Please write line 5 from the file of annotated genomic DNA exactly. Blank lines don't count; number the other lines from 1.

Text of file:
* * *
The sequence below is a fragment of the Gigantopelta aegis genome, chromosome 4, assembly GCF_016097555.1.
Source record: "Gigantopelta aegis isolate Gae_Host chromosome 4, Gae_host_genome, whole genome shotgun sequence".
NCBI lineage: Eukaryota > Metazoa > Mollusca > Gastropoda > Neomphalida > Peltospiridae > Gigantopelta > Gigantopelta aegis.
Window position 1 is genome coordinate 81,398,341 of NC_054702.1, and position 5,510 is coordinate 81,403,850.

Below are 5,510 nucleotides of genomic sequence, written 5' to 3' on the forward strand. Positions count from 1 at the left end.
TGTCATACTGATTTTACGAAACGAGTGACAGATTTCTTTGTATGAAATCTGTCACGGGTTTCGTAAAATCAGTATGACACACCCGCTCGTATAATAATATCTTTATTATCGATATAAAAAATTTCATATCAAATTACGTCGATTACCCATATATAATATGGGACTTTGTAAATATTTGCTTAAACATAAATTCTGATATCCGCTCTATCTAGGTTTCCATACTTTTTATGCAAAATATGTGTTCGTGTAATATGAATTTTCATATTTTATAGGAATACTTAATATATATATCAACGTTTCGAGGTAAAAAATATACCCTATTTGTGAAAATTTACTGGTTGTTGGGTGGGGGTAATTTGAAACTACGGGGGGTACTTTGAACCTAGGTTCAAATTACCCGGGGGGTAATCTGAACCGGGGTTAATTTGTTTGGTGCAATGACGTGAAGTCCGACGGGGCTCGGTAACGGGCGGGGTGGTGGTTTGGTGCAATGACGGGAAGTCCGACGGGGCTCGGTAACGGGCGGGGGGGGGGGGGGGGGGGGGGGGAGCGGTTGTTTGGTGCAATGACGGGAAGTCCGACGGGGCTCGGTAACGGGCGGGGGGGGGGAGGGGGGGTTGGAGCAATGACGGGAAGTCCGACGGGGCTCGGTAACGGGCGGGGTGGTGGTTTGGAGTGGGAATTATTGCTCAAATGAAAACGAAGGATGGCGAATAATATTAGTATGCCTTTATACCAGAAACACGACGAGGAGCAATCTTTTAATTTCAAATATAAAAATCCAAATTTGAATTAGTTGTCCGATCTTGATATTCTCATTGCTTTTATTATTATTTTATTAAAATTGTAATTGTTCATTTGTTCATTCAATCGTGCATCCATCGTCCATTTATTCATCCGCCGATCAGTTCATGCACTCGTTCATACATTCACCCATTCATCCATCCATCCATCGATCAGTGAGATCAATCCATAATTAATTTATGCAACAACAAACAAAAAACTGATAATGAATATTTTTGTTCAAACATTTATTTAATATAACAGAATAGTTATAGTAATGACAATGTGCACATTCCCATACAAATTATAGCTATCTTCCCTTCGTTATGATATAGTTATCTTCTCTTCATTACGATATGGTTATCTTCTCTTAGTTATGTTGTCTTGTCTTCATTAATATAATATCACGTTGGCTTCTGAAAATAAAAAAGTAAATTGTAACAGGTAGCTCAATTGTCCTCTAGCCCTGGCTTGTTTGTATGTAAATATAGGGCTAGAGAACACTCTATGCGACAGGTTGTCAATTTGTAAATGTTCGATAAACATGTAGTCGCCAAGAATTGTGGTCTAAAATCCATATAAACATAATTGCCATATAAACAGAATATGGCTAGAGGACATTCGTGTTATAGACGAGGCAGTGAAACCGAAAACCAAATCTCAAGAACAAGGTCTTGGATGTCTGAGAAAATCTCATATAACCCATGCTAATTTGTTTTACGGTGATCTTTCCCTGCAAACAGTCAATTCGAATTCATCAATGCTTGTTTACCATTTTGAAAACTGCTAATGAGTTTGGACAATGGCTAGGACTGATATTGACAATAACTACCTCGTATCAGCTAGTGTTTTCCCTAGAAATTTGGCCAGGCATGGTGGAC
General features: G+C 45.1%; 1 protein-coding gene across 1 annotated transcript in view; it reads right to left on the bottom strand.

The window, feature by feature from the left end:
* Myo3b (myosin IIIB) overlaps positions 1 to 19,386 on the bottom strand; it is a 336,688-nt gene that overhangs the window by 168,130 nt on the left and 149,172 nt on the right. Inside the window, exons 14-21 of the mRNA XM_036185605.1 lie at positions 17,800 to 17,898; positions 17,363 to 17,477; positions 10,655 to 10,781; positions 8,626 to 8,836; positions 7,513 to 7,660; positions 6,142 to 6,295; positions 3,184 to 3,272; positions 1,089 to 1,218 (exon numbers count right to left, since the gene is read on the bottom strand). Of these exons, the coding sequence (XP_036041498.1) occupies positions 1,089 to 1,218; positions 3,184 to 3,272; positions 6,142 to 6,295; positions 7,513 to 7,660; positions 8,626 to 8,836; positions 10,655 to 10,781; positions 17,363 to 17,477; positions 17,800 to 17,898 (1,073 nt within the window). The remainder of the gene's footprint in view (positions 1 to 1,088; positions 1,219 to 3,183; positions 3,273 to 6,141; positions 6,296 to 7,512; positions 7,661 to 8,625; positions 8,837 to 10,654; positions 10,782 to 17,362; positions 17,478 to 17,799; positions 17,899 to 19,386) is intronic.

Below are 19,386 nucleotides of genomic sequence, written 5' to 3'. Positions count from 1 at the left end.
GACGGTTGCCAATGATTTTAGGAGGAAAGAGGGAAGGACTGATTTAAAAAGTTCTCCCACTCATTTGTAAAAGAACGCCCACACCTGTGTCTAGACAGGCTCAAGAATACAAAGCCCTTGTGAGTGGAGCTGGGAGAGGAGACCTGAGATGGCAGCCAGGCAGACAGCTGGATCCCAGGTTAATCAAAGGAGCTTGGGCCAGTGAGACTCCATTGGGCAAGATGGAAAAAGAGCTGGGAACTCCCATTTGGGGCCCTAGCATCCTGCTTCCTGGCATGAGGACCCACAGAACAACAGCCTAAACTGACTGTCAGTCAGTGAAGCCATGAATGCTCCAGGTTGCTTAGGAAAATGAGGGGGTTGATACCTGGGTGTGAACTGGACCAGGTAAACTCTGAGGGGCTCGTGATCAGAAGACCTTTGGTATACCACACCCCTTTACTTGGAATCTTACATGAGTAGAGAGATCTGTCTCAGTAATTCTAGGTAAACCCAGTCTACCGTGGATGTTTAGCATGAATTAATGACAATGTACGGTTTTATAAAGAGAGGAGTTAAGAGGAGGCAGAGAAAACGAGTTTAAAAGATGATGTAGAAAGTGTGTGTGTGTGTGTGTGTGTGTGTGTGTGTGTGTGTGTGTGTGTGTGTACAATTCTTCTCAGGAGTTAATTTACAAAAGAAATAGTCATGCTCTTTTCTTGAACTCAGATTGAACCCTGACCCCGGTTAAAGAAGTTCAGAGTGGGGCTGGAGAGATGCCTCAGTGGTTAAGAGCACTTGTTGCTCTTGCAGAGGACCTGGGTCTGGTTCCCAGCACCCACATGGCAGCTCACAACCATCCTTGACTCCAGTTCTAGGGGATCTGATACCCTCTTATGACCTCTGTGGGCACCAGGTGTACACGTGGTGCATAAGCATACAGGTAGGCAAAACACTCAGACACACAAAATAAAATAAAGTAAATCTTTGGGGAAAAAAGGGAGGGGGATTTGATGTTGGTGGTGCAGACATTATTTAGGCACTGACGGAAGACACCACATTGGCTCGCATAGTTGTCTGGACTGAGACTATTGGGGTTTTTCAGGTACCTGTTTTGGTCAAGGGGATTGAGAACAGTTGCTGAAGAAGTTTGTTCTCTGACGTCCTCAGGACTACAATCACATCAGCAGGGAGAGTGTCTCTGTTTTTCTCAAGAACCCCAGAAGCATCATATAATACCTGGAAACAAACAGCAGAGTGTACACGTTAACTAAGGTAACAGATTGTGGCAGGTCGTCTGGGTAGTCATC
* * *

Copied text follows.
Below are 5,510 nucleotides of genomic sequence, written 5' to 3' on the forward strand. Positions count from 1 at the left end.